But part of what made Mister Rogers' Neighborhood great and unique is that, for all its beautiful days in the neighborhood, it was also the darkest work of popular culture made for preschoolers since perhaps the Brothers Grimm. Mister Rogers was softer than anyone else in children's TV because so many of the messages he had to impart were harder. That your parents might someday decide not to live together anymore. That dogs and guppies and people all someday will die. That sometimes you will feel ashamed and other times you will be so mad you will want to bite someone. He even calmed fears that may seem silly but to a child are real and consuming like being afraid to take a bath because you might be sucked down the pipes. Mister Rogers gently sang, "You can never go down/Can never go down/Can never go down the drain."
In other words, Fred Rogers knew that childhood, which we misremember as carefree and innocent, is a time of roiling passions, anguish and terror. His show, the first version of which debuted in 1963, was his professional way of doing what he had done as a boy in Latrobe, Pa., when he played with puppets to calm himself after hearing scary news reports. And perhaps one reason his death touched adults so deeply is the feeling that Mister Rogers left us when we could especially use someone to teach us to manage our children's fears, and our own.
The last original episode of Mister Rogers' Neighborhood aired on Aug. 31, 2001 a scant 11 days before we needed him to explain the biggest Big Inexplicable yet. He returned to tape public-service announcements on how to talk to kids about the Sept. 11 anniversary, but the anxiety has only built since then. War jitters, orange alerts and duct-tape mania have rendered literal our most childlike, monsters-under-the-bed fears: that a tall building can collapse like a house of cards, that something bad can seep in ghostlike through your window and hurt you.
To get us through it, we instead have Mr. Ridge. The Homeland Security Secretary, Tom Ridge, likewise is a soft-spoken Pennsylvanian trying to be reassuring yet realistic. He has not had an easy time of it. During last month's orange alert, the fatalistic talk about contingency plans and three days' supplies of water hinted at a message no one would tell Americans plainly: we believe a terrible thing is coming, and we will not be able to stop it. Ridge had a basically Rogersian task getting Americans to accept a terrible eventuality that they could not prevent. So Homeland Security offered a slogan Don't Be Afraid ... Be Ready which seemed immediately preposterous to citizens who (having grown up on Mister Rogers) knew that being afraid is normal, reasonable and O.K.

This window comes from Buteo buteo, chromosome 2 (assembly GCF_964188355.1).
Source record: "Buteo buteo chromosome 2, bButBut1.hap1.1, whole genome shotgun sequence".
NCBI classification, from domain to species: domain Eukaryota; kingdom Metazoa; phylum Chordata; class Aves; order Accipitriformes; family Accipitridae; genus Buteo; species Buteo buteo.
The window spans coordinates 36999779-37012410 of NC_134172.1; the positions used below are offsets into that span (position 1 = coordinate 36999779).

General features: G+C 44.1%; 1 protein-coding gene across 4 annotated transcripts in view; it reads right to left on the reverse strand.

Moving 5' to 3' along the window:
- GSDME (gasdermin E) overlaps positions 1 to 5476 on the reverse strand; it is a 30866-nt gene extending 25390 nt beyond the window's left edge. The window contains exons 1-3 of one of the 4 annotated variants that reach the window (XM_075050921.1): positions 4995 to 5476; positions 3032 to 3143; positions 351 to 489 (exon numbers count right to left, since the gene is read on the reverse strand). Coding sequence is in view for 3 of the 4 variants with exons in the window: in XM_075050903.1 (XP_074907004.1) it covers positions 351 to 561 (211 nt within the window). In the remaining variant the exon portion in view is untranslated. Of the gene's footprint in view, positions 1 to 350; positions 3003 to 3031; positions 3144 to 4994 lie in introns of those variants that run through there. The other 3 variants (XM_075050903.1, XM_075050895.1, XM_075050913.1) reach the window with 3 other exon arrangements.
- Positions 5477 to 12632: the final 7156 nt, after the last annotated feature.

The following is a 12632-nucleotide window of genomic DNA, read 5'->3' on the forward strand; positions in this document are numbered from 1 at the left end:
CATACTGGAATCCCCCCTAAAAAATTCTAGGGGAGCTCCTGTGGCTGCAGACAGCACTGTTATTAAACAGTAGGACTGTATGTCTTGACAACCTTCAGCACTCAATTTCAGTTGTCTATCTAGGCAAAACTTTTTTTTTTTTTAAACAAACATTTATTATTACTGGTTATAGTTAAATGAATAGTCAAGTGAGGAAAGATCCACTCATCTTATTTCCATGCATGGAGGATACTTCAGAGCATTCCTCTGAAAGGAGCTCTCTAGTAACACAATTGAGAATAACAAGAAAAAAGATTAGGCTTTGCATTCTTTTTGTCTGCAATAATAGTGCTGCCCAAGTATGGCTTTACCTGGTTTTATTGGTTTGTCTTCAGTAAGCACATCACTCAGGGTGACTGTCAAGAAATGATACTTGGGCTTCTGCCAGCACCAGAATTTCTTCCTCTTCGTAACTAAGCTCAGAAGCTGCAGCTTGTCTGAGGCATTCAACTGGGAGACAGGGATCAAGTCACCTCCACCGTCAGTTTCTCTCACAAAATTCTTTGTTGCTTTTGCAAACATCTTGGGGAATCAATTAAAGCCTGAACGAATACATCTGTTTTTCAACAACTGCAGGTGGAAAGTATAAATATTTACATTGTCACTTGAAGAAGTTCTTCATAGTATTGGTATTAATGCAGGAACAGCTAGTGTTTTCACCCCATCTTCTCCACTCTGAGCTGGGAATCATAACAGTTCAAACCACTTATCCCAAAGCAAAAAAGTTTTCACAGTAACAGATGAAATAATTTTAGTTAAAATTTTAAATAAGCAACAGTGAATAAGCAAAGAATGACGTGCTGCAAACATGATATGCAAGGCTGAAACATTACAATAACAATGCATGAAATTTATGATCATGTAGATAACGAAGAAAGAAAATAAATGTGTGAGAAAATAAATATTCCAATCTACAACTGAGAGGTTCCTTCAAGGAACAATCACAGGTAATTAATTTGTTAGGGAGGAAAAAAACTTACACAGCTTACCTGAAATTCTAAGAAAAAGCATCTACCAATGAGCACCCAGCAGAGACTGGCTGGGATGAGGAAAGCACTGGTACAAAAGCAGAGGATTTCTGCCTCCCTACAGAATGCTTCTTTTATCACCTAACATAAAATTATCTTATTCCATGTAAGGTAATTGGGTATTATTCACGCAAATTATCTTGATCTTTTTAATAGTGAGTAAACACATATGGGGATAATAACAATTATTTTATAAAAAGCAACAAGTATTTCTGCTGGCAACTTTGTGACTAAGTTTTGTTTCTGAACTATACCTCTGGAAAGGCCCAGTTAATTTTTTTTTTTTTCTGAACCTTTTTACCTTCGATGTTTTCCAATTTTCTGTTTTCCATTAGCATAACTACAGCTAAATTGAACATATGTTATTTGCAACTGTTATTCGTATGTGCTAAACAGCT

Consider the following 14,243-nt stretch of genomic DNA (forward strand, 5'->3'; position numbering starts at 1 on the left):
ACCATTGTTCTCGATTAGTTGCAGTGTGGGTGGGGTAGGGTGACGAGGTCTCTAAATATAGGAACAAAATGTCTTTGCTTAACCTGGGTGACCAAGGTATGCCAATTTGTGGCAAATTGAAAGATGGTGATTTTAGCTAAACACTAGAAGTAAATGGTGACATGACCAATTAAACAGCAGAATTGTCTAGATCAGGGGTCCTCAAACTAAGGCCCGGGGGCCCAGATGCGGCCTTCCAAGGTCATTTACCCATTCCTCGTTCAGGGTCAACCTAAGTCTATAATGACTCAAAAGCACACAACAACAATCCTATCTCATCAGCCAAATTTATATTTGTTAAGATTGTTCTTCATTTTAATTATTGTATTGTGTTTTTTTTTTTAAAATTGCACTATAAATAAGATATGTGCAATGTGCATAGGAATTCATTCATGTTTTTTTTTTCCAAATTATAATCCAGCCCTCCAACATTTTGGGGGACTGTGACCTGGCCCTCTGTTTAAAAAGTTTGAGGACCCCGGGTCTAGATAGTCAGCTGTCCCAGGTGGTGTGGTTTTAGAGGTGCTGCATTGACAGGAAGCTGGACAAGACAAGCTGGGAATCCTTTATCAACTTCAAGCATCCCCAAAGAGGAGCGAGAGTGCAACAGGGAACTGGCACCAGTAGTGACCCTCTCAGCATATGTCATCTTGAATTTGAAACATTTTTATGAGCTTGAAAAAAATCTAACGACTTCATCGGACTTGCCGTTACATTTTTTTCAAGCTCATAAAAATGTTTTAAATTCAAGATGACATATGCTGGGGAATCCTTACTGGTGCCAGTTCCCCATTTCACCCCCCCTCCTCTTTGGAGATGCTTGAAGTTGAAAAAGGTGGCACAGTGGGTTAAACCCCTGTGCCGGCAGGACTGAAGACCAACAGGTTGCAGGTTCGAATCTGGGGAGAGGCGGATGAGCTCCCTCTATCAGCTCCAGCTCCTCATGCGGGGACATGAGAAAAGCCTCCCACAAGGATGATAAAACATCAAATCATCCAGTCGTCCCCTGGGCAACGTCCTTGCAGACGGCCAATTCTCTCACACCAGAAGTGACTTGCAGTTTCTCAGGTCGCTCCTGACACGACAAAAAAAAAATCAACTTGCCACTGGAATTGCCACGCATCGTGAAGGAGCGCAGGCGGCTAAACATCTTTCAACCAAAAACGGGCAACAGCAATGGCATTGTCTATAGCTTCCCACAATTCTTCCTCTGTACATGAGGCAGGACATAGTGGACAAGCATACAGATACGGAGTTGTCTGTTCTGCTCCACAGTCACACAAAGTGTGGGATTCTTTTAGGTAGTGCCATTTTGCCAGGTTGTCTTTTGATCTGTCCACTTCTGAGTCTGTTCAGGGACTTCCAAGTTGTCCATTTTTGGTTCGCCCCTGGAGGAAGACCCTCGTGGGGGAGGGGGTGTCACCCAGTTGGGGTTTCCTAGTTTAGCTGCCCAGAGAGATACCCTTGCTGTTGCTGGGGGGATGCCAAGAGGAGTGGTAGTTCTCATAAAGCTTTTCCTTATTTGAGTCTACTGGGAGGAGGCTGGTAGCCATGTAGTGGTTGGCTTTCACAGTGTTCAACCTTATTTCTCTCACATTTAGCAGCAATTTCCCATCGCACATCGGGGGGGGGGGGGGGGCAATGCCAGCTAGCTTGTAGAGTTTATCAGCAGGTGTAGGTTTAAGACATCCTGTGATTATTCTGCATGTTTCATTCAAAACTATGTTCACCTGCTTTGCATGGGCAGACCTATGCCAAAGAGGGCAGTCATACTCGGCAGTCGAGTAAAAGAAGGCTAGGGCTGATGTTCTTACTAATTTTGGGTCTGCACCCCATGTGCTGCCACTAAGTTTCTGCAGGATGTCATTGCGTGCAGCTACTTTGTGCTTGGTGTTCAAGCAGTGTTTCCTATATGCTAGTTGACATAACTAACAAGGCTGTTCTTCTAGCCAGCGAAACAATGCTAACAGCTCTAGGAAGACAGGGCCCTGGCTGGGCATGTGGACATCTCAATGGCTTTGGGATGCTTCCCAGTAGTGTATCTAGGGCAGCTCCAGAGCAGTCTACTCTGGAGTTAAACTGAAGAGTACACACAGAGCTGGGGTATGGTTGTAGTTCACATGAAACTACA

It is not an entirely fair comparison. We relied on Mister Rogers to explain death and hurt and sadness, not to eradicate them. But if Ridge faces something of an inspiration gap, he might take a few lessons from Mister Rogers. For instance, that an explanation of a bad thing is only reassuring if it is straightforward and direct. Mister Rogers spoke softly, but he never soft-pedaled. And he knew how to be both compassionate and authoritative. He was "Mister" Rogers, after all, never "Fred." He wore a tie even when he dressed down. He also respected children's intelligence, and while he used the Land of Make-Believe to teach lessons, he never puffed up kids with false promises and fantasy. There is no more un-Disneyfied sentiment in children's pop culture than the title of his song Wishes Don't Make Things Come True.
PBS' website offered tips last week for helping children cope with Fred Rogers' death. "You may be surprised," it said, "to find that you're more upset than your child." But that should surprise no one. Kids, after all, will have hundreds of Mister Rogers' Neighborhood reruns to help them through their spooky moments. But who is out there today, in any neighborhood, to reassure grownups that we can never go down the drain?